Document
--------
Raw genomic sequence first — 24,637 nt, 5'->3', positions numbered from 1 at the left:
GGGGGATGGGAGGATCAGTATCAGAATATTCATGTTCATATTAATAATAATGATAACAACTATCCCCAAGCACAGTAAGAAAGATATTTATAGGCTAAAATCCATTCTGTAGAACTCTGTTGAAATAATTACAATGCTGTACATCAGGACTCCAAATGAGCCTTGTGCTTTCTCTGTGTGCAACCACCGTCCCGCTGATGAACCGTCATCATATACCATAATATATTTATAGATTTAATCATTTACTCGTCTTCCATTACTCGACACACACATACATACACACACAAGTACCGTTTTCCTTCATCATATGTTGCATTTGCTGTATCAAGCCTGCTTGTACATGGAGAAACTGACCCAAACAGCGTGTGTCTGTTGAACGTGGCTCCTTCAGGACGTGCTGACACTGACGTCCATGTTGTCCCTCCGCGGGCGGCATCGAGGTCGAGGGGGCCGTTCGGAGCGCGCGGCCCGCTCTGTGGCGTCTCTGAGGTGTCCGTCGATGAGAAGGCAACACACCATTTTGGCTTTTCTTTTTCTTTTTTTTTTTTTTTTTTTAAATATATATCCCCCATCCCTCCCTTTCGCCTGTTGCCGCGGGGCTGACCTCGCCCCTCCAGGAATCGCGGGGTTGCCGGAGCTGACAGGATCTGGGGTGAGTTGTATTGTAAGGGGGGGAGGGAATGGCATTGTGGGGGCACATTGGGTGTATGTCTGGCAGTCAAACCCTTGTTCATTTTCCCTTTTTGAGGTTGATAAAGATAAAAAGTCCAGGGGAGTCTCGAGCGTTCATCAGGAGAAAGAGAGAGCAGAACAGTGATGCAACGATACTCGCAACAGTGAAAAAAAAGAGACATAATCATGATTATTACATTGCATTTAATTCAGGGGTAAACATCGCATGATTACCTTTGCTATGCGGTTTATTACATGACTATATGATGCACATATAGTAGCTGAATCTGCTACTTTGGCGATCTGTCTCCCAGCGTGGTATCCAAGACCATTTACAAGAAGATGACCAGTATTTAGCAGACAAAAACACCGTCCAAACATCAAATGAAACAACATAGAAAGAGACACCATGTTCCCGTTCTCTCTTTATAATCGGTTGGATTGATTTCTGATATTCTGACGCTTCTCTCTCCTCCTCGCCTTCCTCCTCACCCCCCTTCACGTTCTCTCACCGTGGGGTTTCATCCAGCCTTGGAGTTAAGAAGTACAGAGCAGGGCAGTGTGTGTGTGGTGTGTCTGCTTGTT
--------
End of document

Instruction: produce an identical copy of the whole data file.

Raw genomic sequence first — 24,637 nt, 5'->3', positions numbered from 1 at the left:
GGGGGATGGGAGGATCAGTATCAGAATATTCATGTTCATATTAATAATAATGATAACAACTATCCCCAAGCACAGTAAGAAAGATATTTATAGGCTAAAATCCATTCTGTAGAACTCTGTTGAAATAATTACAATGCTGTACATCAGGACTCCAAATGAGCCTTGTGCTTTCTCTGTGTGCAACCACCGTCCCGCTGATGAACCGTCATCATATACCATAATATATTTATAGATTTAATCATTTACTCGTCTTCCATTACTCGACACACACATACATACACACACAAGTACCGTTTTCCTTCATCATATGTTGCATTTGCTGTATCAAGCCTGCTTGTACATGGAGAAACTGACCCAAACAGCGTGTGTCTGTTGAACGTGGCTCCTTCAGGACGTGCTGACACTGACGTCCATGTTGTCCCTCCGCGGGCGGCATCGAGGTCGAGGGGGCCGTTCGGAGCGCGCGGCCCGCTCTGTGGCGTCTCTGAGGTGTCCGTCGATGAGAAGGCAACACACCATTTTGGCTTTTCTTTTTCTTTTTTTTTTTTTTTTTTTAAATATATATCCCCCATCCCTCCCTTTCGCCTGTTGCCGCGGGGCTGACCTCGCCCCTCCAGGAATCGCGGGGTTGCCGGAGCTGACAGGATCTGGGGTGAGTTGTATTGTAAGGGGGGGAGGGAATGGCATTGTGGGGGCACATTGGGTGTATGTCTGGCAGTCAAACCCTTGTTCATTTTCCCTTTTTGAGGTTGATAAAGATAAAAAGTCCAGGGGAGTCTCGAGCGTTCATCAGGAGAAAGAGAGAGCAGAACAGTGATGCAACGATACTCGCAACAGTGAAAAAAAAGAGACATAATCATGATTATTACATTGCATTTAATTCAGGGGTAAACATCGCATGATTACCTTTGCTATGCGGTTTATTACATGACTATATGATGCACATATAGTAGCTGAATCTGCTACTTTGGCGATCTGTCTCCCAGCGTGGTATCCAAGACCATTTACAAGAAGATGACCAGTATTTAGCAGACAAAAACACCGTCCAAACATCAAATGAAACAACATAGAAAGAGACACCATGTTCCCGTTCTCTCTTTATAATCGGTTGGATTGATTTCTGATATTCTGACGCTTCTCTCTCCTCCTCGCCTTCCTCCTCACCCCCCTTCACGTTCTCTCACCGTGGGGTTTCATCCAGCCTTGGAGTTAAGAAGTACAGAGCAGGGCAGTGTGTGTGTGGTGTGTCTGCTTGTT